Black Skimmer?  If you've ever seen a skimmer skim on a sultry summer night when the water is smooth as glass, then you know what I mean.
A.
Oh, I could never pin down a "best," but there are many great ones.  I've birded Newfoundland to Florida, Texas, California, Nevada, OKLAHOMA, New Mexico, and in other lands, Ireland and Bermuda.  It's always a kick to go someplace new and tick off new species faster than you can write them down.  That's just plain fun, even if it feels like you haven't really "earned" all those lifers.  Here are two quick ones that are right at the top:

Last summer, I hiked 5 hours to the summit of "Old Speck" Mountain in western Maine with my good buddy Randy "The Ran-Man" Harrison.  That day the temperature reached 105 degrees in Bangor, ME and we both came back skinnier than we left.  It felt so good to work so hard for a few boreal species that were lifers for me:  Bicknell's Thrush, Yellow-bellied Flycatcher, Spruce Grouse, and Gray Jay.  Truly gratifying.

A couple of years ago, I took a walk at the Tifft Nature Reserve in Buffalo, NY on a cold January day that was windy, but sunny.  I took out an apple as I was walking along, took a bite, and kept walking.  Next thing I know, a Black-capped Chickadee lands on my apple and starts helping itself.  For the next hour, I felt like St. Francis of Assisi with birds all around me, sharing my lunch and warming me to the core.
A.
Some are better than others but I've never had a truly bad time birding.  I "dip out" on birds all the time, but I don't think that counts 'cause finding a rarity is risky by definition.
A.
Depends on who I'm with.  It could range from expletives that would make a prison guard blush to something like, "Oooooh, I bet that was something cool."  Usually, I'm saying something like, "are you gonna finish that brownie?"
A.
Mountains of the Heart, by Scott Weidensaul.  I had the privilege of getting to know Scott in Pennsylvania through Partners in Flight channels, but I resisted reading this book at first because so many people were raving about it.  They were right to rave; Scott deserves every bit of hype given his books.  He's my generation's "Aldo Leopold," in my humble opinion.  Check him out on Amazon.com for the naturalist on your holiday gift list.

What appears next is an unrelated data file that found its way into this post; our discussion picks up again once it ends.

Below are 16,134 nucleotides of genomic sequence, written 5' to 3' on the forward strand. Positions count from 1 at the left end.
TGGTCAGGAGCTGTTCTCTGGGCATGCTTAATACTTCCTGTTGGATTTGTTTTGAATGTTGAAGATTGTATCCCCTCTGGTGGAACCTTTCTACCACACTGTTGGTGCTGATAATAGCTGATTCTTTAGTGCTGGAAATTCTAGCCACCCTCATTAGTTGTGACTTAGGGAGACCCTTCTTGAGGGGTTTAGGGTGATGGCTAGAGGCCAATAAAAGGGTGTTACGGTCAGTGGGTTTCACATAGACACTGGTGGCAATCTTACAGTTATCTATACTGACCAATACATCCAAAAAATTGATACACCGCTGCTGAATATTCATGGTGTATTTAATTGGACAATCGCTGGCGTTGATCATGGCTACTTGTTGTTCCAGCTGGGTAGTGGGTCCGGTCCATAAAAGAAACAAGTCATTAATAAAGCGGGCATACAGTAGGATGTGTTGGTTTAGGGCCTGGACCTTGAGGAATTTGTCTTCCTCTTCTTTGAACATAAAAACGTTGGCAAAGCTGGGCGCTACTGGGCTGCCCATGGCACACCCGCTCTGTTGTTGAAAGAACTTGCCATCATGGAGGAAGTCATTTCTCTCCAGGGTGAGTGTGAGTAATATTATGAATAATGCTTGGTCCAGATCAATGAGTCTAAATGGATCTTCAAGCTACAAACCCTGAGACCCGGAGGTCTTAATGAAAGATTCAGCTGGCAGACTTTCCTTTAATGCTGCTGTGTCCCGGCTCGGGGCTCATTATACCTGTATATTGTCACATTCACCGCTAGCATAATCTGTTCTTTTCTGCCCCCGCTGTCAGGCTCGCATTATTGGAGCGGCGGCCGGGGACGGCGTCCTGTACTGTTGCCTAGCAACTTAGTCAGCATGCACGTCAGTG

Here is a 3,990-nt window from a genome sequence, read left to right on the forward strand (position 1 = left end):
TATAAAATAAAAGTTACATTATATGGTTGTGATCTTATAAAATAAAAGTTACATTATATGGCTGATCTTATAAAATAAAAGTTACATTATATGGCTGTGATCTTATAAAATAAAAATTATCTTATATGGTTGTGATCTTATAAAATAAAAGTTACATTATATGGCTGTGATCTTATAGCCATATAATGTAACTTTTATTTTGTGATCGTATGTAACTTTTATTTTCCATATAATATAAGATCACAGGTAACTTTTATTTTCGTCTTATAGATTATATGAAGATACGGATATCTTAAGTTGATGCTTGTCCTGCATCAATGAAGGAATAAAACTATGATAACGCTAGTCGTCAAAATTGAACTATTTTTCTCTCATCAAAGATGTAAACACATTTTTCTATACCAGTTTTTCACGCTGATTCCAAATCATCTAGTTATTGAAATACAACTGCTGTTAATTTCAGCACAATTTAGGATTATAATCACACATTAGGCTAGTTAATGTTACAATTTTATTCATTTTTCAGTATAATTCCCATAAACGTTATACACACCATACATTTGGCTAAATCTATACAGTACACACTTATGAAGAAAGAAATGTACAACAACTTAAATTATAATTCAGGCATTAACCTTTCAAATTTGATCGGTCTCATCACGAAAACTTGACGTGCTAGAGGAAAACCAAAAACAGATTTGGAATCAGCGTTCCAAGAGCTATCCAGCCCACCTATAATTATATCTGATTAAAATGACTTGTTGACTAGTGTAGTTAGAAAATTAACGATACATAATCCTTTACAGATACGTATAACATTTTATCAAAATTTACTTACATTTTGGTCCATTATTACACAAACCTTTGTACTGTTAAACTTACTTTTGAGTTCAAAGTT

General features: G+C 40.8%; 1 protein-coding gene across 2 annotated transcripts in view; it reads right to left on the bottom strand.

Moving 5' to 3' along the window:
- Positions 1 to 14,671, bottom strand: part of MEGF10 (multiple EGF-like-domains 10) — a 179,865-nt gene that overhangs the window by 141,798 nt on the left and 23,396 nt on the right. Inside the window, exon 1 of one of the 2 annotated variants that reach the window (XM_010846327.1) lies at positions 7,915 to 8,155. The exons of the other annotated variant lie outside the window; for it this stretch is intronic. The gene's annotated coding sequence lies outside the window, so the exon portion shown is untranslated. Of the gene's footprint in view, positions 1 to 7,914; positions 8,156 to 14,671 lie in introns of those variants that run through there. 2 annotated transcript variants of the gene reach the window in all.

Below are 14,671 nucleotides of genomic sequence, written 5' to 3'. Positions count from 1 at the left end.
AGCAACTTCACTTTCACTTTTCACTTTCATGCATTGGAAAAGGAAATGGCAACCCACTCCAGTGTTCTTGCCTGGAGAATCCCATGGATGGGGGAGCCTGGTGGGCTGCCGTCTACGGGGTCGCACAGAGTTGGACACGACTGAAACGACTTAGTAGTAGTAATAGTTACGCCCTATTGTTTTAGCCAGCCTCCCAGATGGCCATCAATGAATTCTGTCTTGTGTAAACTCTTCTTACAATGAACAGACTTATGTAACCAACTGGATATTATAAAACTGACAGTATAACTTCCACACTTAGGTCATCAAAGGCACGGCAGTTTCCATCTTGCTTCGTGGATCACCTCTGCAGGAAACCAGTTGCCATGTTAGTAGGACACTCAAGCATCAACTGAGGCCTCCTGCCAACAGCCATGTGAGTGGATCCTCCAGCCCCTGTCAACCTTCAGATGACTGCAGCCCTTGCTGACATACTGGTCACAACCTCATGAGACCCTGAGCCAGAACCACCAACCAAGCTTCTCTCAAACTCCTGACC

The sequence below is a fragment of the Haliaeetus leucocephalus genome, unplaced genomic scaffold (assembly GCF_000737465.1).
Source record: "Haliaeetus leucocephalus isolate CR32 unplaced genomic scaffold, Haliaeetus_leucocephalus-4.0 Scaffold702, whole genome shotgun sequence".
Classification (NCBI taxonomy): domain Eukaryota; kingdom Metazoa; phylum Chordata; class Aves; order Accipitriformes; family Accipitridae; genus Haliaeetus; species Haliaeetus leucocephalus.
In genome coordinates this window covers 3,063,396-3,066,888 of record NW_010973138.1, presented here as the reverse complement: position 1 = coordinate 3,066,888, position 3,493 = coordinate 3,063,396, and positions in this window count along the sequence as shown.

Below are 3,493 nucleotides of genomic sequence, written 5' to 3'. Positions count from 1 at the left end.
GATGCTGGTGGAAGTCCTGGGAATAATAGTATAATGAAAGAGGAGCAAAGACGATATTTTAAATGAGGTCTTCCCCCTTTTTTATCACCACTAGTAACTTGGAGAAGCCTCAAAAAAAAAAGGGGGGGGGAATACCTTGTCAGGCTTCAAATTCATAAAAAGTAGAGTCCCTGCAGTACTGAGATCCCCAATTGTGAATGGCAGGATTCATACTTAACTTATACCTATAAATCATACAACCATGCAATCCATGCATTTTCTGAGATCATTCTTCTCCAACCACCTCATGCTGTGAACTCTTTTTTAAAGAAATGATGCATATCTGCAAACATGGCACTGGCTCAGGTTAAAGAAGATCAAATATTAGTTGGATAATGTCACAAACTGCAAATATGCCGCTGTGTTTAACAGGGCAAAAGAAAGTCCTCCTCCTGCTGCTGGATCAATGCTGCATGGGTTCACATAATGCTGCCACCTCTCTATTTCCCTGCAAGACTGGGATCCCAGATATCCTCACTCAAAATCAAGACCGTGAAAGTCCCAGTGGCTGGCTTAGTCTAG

(Of course, if you had asked this question about a month ago, I would have had to answer something lame like "Us Weekly" magazine.)
Q.  Who are your heroes or role models?  Whom do you admire? and if you care to comment, why are they your heroes?
A.
Oh, the regulars, of course:  my parents, my wife and kids, Jesus, Bob Marley, Winston Churchill, etc.  Everybody has a story of tribulation or a wide-eyed innocence that can inspire you for the better if you're receptive to learn from them.  As a birding role model, though, I'm gonna go with an old friend from Virginia whom I met when I was a grad and he an undergrad at William & Mary:  Steve Rottenborn.

Steve was a lifelong birder like me, but he was "adopted" by a local bird club at age 7 and really taught how to be a good birder.  He was light years ahead of me when we started birding together on the Virginia coast and I became a much better birder thanks to his influence.  A few years later, I met up with him in California and he guided me to about 60 lifebirds I wouldn't have seen otherwise.  He imparted to me a mantra that I share with anyone who needs to get inspired to take their birding to the next level:

"Any bird.  Any where.  Any time."
Tim wrote that this picture
was taken several years ago
in Canaan Valley, WV.
Q. Where do you live?
A.
Since August, about a mile north of OSU in Stillwater.  For the nine years prior, it was State College (home of Penn State), PA.  (Working back from there, five years in Virginia, and I grew up in central New York.
FIELD NOTES
TULSA BIRDS
OKIE-BIRDERS
EOER